Should the Thunder Tank?

by Spencer Suk & Jordan Lee

With the injuries to Kevin Durant and Russell Westbrook, Dallas Mavericks’ owner Mark Cuban recently had a suggestion for Oklahoma City’s management: “The question I don’t think anybody has asked is, why don’t they pull a David Robinson and try to get Tim Duncan?”

If you don’t understand what Cuban is talking about, he is referring to the 1996-97 Spurs.  David Robinson had an injury plagued season, missing all but six games due to a broken foot.  The Spurs finished with a miserable 20-62 record, but in the process, put themselves in the running to grab the #1 overall pick in the upcoming draft.

You know the rest… The Spurs won the lottery, drafted some kid named Tim Duncan, and never looked back.  After five championships, I don’t think the Spurs have any regrets and the 1996-97 season is long forgotten.

The Spurs make Cuban’s question sound intriguing.  But should the Thunder actually follow through and tank this year?

Why It Sounds Interesting. . . (Kind of. . . ):

For the sake of Russell Westbrook and Kevin Durant’s future health.

The Thunder are currently 3-6 this season, and their schedule is relatively light for the next month, but they look really bad right now.  Coach Scotty Brooks is running Reggie Jackson into the ground by playing him 42 minutes a night, knowing it’s their only chance of squeaking out some wins.  The Thunder can definitely make the playoffs, but is it worth making a championship run this year?

Maybe not.  First, consider Westbrook’s recent injury woes. It all started in the first round of the 2013 Playoffs when Patrick Beverley ran into Westbrook’s knee as he was calling a timeout. Russell needed two surgeries to repair his torn meniscus and was expected to miss at least the first few weeks of the 2013-2014 season, but surprised everyone by suiting up just three games in.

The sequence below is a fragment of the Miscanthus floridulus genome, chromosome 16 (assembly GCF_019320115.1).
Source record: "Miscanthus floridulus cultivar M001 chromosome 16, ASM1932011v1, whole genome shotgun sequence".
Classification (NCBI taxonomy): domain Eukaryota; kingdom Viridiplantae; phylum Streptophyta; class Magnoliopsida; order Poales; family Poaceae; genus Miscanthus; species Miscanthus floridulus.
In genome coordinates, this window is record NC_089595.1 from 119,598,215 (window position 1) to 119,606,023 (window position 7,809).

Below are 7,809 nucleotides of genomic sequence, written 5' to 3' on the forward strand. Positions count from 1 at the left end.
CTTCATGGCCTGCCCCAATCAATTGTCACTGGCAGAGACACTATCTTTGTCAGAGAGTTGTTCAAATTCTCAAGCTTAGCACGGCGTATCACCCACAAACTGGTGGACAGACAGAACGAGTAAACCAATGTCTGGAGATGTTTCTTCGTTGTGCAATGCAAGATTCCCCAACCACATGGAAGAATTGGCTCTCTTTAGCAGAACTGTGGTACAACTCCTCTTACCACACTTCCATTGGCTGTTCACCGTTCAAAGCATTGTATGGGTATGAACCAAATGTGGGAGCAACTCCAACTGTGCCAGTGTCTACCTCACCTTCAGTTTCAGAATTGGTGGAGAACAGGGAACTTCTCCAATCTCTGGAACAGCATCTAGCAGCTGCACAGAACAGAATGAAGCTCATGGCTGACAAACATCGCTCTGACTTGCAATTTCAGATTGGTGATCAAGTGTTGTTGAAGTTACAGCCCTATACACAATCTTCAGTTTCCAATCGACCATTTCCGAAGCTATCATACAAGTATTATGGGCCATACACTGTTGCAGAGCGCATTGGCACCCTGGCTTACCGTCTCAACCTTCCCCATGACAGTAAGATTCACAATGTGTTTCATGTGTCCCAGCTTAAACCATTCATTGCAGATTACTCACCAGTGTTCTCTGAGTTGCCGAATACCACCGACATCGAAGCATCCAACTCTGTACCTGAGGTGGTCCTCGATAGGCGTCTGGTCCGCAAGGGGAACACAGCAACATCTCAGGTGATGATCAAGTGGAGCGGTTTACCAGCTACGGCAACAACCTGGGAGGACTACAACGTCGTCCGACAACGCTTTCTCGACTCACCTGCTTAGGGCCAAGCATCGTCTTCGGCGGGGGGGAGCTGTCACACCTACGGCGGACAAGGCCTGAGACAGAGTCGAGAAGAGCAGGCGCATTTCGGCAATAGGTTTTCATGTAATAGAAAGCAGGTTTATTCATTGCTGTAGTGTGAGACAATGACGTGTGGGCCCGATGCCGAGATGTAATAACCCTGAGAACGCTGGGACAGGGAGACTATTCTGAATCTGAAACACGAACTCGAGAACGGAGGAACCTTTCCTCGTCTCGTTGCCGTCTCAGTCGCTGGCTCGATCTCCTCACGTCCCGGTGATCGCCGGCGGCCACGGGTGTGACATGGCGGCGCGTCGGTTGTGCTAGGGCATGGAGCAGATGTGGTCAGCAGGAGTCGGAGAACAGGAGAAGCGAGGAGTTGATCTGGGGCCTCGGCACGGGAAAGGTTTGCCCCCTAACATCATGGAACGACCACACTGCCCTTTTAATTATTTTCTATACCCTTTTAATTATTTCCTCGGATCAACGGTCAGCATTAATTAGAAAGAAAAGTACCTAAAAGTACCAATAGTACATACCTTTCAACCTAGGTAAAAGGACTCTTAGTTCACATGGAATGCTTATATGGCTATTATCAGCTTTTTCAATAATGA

For the first few months, the early return didn’t seem like a problem.  Russ was back to being the most fearless player on the court, constantly going 100 mph.  But after a triple-double performance on Christmas Day, it was announced that Westbrook would have to undergo a third operation on his knee.

Russell played the rest of the regular season on a minutes restriction and sat out the second game of any back-to-backs.  But a monstrous postseason would once again put all injury doubts aside.  All signs pointed toward Westbrook opening the upcoming season in dominant fashion.

And he did… until the Thunder’s third game.  With Westbrook’s latest injury, you have to start questioning how ready his body is.  In the last 19 months, Westbrook has undergone three operations on his knee and one on his hand, only suiting up for 67 of their last 110 games.  It’s important to note Westbrook didn’t miss a game in his entire life before the Beverley incident.

It seems like rushing back from surgery last season may have led to even more injuries.  I think Russell could really benefit from taking some extra time off, even when his hand recovers.  He goes harder than anyone in the league, constantly putting himself at risk of getting injured.  The Thunder should really consider giving him some extra time off to avoid further damage.

Likewise, Kevin Durant should learn from Westbrook’s recent struggle to stay healthy and really make sure he’s 100% before he comes back.  KD doesn’t take quite the same beating Westbrook does on a nightly basis due to his unstoppable jumper.  However, he does work just as hard as Westbrook, and with a 6’11” lanky frame, he should take the stress fracture in his foot seriously.

Durant is obviously aware of injury risks, as he pulled out of Team USA to rest his body.  But he also said he worked harder than ever to win a championship this upcoming season.  We know how devastating foot injuries can be, especially for taller players, so Durant should think about taking a step back while he recovers.  

Russ and KD are young and have long careers ahead of them. Taking a full season off is almost unheard of, but in this case, it could be worth it.

But we haven’t even discussed the biggest advantage of resting Durant and Westbrook: a top draft pick.  We all know what GM Sam Presti can do in the draft, and a prized rookie couldn’t come at a more perfect time.  With Westbrook, Durant, and Ibaka locked into big deals, the financially-strapped Thunder are going to have a tough time resigning Reggie Jackson this offseason.  He is clearly a huge part of the team’s success, but he may demand too much money, much like James Harden.